Friday, January 08, 2021

NFL Wildcard Weekend



Saturday, Jan. 9

Indianapolis Colts at Buffalo Bills, 1:05 p.m. ET (CBS)

Los Angeles Rams at Seattle Seahawks, 4:40 p.m. ET (FOX)

Tampa Bay Buccaneers at Washington Football Team, 8:15 p.m. ET (NBC)

Sunday, Jan. 10

Baltimore Ravens at Tennessee Titans, 1:05 p.m. ET (ESPN/ABC)

Chicago Bears at New Orleans Saints, 4:40 p.m. ET (CBS, Nickelodeon, Amazon Prime)   

Cleveland Browns at Pittsburgh Steelers, 8:15 p.m. ET (NBC, Telemundo, Peacock)

First-round playoff byes: Green Bay Packers, Kansas City Chiefs


Saturday, Jan. 16

Sunday, Jan. 17


Sunday, Jan. 24


Sunday, Feb. 7

At Raymond James Stadium, Tampa, Fla.

Wednesday, January 06, 2021

Susan Lombardi Dies

Susan Lombardi (front), the only daughter of Vince and Marie Lombardi, has passed away at age 73 in Florida. She is survived by her older brother, Vince Lombardi, Jr. (right), who is 78. The following is a Milwaukee Journal-Sentinel article from 2012, written by Gary D’Amato. At the time, she had recently moved back to the Green Bay area:

A Lombardi revels in Green Bay life again

Susan Lombardi remembers growing up as Packers coach's daughter

By Gary D’Amato of the Milwaukee Journal Sentinel
December 8, 2012

GREEN BAY — She lived in Florida for more than 30 years and, sure, there was an upside. The weather. The beach. The sun warming her aching joints.

Home? No, it was never really that. Home was far away, and as the years passed she pined for it more and more. There are few things as powerful as the pangs of nostalgia for the best, most carefree days of your life.

And so, last December, at 64, an age when many retire to warmer climes, she went the other direction: north, to Green Bay, Wisconsin. Back, in a sense, to the 1960s.

Her life had come full circle.

Susan Lombardi was home.

"A lot of my youth haunts are gone," she said. "But there's just something about this town and my youth that I couldn't let it go. I really believe that I couldn't have had the childhood I had anywhere else."

Green Bay in the '60s was a magical place. Vince Lombardi was building a dynasty the likes of which the National Football League had never seen and in many ways will never see again.

For his only daughter, however, it was the place where she rode her horse at Oneida Golf & Riding Club, where Hall of Fame football players treated her like a kid sister, where she shared late-night snacks with her father — sliced apples and cheese were a favorite — and ran into his arms when he returned from West Coast games.

It was the place where she once got a speeding ticket and her father went straight to the sheriff and growled, "Don't you ever give my daughter a ticket. You bring her home and I'll take care of it."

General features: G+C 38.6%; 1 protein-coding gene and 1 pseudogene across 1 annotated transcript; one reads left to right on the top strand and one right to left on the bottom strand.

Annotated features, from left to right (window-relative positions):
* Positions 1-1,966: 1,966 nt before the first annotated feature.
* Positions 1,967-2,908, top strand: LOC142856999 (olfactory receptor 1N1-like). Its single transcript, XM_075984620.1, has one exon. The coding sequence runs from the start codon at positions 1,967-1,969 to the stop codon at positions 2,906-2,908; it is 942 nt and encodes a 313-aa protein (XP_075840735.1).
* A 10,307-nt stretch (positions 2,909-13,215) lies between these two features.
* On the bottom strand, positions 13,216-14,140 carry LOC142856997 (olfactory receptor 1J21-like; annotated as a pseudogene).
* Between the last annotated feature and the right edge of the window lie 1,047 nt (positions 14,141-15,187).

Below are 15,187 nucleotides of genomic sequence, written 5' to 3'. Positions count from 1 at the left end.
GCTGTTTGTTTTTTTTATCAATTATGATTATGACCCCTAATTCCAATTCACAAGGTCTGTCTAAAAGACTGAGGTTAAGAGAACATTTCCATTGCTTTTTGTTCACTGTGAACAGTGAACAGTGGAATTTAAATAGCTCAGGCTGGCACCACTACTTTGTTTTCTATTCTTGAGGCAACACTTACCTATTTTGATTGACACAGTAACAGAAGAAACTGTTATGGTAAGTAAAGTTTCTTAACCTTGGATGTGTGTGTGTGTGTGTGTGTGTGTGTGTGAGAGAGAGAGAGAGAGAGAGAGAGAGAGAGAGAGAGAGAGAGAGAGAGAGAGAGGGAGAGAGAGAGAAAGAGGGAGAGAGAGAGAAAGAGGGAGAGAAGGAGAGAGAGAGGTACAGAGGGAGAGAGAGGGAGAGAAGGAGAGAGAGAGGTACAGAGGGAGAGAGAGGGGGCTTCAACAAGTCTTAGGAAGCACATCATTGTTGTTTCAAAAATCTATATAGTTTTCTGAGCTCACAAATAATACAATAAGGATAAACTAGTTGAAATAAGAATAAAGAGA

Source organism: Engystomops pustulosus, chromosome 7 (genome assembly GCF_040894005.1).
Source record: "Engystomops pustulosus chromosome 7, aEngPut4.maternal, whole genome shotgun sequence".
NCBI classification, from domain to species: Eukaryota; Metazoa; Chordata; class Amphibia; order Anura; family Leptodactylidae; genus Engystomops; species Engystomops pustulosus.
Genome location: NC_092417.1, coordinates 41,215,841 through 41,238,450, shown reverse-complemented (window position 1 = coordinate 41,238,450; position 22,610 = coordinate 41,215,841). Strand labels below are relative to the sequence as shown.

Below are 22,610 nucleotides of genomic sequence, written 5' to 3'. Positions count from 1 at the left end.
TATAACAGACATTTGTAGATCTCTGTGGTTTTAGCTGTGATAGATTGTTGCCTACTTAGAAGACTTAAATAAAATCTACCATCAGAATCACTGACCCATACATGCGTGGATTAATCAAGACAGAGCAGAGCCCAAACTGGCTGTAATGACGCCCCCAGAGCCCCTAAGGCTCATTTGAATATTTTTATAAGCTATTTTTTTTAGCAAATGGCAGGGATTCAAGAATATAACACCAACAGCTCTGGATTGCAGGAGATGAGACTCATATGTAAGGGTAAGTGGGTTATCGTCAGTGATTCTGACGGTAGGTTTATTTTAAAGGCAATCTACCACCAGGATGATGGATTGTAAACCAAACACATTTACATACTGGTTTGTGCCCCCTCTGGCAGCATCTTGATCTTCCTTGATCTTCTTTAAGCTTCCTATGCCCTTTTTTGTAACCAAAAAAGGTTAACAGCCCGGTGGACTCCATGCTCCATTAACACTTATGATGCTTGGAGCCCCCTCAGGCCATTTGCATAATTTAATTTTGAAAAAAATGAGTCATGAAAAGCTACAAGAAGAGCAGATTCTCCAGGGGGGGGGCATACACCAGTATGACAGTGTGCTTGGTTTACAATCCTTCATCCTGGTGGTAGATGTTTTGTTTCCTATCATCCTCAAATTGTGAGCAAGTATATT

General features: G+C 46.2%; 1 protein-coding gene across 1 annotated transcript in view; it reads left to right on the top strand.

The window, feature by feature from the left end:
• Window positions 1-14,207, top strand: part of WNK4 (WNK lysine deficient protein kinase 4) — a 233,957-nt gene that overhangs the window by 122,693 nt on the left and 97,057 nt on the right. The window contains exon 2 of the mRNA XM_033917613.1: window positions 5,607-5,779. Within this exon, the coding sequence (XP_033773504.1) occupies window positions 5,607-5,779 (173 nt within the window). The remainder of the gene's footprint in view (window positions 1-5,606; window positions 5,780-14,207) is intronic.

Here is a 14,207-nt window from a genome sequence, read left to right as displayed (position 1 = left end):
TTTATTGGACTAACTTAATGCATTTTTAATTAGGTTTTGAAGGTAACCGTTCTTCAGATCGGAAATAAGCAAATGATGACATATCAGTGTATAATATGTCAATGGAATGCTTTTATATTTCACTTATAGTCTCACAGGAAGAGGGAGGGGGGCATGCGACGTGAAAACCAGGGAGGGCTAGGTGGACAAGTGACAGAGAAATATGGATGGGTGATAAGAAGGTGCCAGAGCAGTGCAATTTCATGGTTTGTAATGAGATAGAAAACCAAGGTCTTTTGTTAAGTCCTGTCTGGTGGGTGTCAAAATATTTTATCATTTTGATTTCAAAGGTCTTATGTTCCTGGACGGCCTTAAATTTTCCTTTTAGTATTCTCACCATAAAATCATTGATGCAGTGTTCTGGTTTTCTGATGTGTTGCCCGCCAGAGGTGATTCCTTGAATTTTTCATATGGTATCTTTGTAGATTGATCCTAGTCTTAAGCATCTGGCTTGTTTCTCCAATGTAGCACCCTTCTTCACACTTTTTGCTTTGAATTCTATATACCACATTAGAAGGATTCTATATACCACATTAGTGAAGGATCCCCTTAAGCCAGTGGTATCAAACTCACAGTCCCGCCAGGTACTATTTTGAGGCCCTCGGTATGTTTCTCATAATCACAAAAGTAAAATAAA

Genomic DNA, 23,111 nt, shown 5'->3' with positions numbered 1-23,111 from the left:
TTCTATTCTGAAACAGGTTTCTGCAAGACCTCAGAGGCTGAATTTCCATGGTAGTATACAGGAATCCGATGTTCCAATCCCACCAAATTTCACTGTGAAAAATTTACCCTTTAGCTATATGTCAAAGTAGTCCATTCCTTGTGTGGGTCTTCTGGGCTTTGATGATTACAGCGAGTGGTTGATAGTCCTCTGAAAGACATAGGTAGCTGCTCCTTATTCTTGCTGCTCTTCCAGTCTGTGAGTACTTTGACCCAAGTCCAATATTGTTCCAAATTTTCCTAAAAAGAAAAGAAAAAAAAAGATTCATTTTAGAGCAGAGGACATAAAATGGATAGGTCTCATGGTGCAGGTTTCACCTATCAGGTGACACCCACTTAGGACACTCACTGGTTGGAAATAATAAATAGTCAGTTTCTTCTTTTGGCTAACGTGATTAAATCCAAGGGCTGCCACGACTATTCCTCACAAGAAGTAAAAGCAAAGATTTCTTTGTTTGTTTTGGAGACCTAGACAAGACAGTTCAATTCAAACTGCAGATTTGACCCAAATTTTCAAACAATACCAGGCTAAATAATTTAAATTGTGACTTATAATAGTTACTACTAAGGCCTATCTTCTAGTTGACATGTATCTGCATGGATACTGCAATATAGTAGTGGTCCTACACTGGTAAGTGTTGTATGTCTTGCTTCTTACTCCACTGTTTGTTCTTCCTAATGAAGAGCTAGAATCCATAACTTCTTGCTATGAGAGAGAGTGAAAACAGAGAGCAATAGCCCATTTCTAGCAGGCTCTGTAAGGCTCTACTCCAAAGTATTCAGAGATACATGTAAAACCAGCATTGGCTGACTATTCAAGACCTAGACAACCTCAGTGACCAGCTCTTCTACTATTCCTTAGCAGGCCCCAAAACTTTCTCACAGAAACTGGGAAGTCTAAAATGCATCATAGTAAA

It was the place where she sneaked into bars, underage, for her first beers and players saw her and ran the Packers sweep for the exit, worried that she was spying for the old man.

"I wasn't going to rat on them," Lombardi said with a laugh. "I said, 'Stop running away from me. You tell, I get in trouble. I tell, you get in trouble. And the punishment is about the same.' "

Could a teenager have any more fun than Susan Lombardi had in Green Bay in the 1960s?

Paul Hornung, every schoolgirl's crush, hung out in her basement; she has a photo of the Golden Boy with his arm draped around her, an oh-my-gosh look on her face. She had her own car, a Ford Mustang convertible, red with a white ragtop, and an "entourage" - her girlfriends from St. Joseph Academy, many of whom have remained close through the years.

'A Very Hard Man'

That's not to say being the daughter of the most famous football coach in America was always easy. Vince Lombardi was as demanding on his children, Vince Jr. and Susan, as he was on his players.

"He was a very hard man," Susan said.

She rebelled. Her father wanted her to learn how to play golf; she hated the game. She'd tee off on the first hole at Oneida and then, when out of eyesight of the members, go do her own thing. When she complained about having to carry her clubs, he bought her a golf cart. She crashed it in a creek.

There were the parties. The drinking. The cigarette smoking, of which, as a former smoker who had kicked the habit cold turkey, he strongly disapproved.

Once, she was cruising in her Mustang, puffing away, when her father's familiar voice crackled over the radio: "Hi, this is Vince Lombardi. I quit smoking and so should you… " He was talking to her. She quickly snuffed out the cigarette in the ashtray.

"I did a lot behind his back, but he found out," Susan said. "I asked my mom (Marie) after he died, 'Did Daddy know anything I did when I was growing up?' She said, 'He knew everything.'

"I asked her why he never really came down on me and she said, 'Because he knew what it was like to live in a town of 60,000 where your father was god.'

"He gave me a lot of leeway."

Susan Lombardi never wanted to leave Green Bay. In 1968, her father helped find a job for her first husband and announced, "You're moving to Chicago."

"I cried," she said. "I didn't know why he was making us move. His exact words were, 'You'll figure out why.' It took me a long time to figure it out. It was time for Susan to grow up and be away from mommy and daddy."

When Vince Lombardi accepted the job as head coach of the Washington Redskins in 1969, Susan wanted to move her family - by then, she and her husband had a daughter, Margaret - to Washington. Vince told her to stay put. Then he went in for a hernia operation, and doctors discovered the colon cancer.

"He lived 68 days after that," Susan said.

A Move To Sunny Florida